Indonesia edged closer to facing FIFA sanctions when a scheduled assembly to organise the soccer association's first leadership election in four years descended into chaos and was cancelled on Saturday.
The Indonesian Soccer Association (PSSI) called off the congress after opponents of chairman Nurin Halid, who was jailed in 2007 for misusing funds but continued to run the organisation from his cell, claimed they had been stripped of voting rights.
Around 20 members of a reformist group stormed the meeting in the Sumatran city of Pekanbaru after finding they were not on the list of 100 delegates eligible to vote on the election process, forcing the event to be cancelled within minutes.
The PSSI maintain the protesters did not have voting rights to begin with and felt the only course of action was to call off the congress after just 20 minutes as it was impossible to continue.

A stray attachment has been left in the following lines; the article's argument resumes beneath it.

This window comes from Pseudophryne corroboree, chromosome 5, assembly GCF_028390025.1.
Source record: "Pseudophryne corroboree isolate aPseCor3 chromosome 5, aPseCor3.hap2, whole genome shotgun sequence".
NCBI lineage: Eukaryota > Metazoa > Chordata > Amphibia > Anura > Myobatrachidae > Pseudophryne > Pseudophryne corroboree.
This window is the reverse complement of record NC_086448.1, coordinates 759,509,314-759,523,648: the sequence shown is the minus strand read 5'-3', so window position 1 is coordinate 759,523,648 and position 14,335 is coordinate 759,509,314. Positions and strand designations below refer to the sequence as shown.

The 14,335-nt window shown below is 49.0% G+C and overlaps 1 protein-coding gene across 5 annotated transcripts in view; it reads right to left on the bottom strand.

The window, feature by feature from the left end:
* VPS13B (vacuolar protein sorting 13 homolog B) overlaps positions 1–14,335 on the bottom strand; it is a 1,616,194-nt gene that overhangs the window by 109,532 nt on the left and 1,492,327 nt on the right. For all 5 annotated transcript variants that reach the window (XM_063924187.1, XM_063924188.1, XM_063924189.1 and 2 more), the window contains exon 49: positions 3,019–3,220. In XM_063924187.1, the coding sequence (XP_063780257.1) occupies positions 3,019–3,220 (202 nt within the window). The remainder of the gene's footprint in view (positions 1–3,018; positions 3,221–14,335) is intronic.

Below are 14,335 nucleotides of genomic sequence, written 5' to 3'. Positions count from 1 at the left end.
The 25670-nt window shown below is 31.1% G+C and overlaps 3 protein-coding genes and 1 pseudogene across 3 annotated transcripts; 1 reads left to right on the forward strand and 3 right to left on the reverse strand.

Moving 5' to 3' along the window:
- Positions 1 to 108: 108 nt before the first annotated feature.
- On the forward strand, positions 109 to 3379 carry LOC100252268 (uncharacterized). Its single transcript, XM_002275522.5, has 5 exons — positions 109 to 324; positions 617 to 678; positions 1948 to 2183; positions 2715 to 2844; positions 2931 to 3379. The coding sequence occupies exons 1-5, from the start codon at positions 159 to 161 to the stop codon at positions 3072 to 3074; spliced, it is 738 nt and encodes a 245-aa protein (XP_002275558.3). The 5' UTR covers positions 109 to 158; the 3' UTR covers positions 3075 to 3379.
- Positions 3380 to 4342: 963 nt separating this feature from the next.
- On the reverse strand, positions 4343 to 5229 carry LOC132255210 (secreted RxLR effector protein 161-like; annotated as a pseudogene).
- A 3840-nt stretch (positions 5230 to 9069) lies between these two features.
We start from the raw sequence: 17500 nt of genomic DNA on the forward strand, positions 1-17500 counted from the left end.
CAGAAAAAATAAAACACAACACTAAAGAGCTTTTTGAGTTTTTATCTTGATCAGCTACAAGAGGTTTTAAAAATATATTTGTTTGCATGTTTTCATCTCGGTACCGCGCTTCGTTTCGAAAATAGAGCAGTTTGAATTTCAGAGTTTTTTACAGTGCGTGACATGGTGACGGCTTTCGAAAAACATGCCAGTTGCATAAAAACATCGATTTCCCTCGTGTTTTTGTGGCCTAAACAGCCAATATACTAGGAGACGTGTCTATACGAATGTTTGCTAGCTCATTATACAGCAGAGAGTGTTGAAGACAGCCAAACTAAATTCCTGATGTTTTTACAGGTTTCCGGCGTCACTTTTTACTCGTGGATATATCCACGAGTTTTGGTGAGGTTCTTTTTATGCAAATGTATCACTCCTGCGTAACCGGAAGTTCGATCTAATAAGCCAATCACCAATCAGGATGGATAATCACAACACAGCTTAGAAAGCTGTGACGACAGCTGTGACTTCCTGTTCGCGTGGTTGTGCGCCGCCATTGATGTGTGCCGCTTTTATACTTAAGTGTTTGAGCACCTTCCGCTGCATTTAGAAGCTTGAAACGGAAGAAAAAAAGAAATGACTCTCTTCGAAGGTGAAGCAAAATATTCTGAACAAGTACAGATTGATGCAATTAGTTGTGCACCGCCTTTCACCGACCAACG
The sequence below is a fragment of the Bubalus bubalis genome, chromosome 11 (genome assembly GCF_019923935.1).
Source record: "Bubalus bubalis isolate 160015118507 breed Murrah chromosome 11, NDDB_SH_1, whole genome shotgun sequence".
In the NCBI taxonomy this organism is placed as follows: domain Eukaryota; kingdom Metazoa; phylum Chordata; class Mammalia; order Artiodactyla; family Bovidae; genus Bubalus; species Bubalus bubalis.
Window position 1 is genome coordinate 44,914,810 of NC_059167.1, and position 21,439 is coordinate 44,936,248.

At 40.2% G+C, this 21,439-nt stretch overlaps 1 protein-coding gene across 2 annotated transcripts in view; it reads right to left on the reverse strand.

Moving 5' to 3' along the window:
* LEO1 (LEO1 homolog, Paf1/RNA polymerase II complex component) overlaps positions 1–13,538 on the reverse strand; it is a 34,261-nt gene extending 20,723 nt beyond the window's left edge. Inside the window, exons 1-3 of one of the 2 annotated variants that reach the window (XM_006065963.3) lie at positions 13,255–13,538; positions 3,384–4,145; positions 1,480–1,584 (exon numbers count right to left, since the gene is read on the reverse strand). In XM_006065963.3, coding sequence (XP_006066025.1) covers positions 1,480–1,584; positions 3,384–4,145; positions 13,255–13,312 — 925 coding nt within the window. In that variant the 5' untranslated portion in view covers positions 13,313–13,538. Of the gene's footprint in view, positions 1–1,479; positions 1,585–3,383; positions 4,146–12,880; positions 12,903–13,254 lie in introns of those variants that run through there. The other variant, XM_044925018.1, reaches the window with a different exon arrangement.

The organisation's general-secretary Nugraha Besoes explained to a hastily arranged media conference that PSSI, FIFA and the Asian governing body (AFC) representatives agreed to halt the congress after a brief consultation.
"It is impossible to continue the congress," Nugraha told reporters.
"What we all saw there is embarrassing for the organisation and the country."
Nugraha added that it was down to FIFA to decide "what to do next" and hoped the world governing body would not punish them too severly for the commotion.
Association officials, along with FIFA representative Frank van Hattum and AFC secretary-general Alex Soosay, were on their way to the venue when they witnessed the row taking place.
"When they saw the situation in front of the hotel, they said that we couldn't hold the meeting under these conditions. We had to cancel it," Nugraha said, without indicating when a new general assembly would take place.
"That's when we decided to turn back and return to the airport and hold a meeting there."
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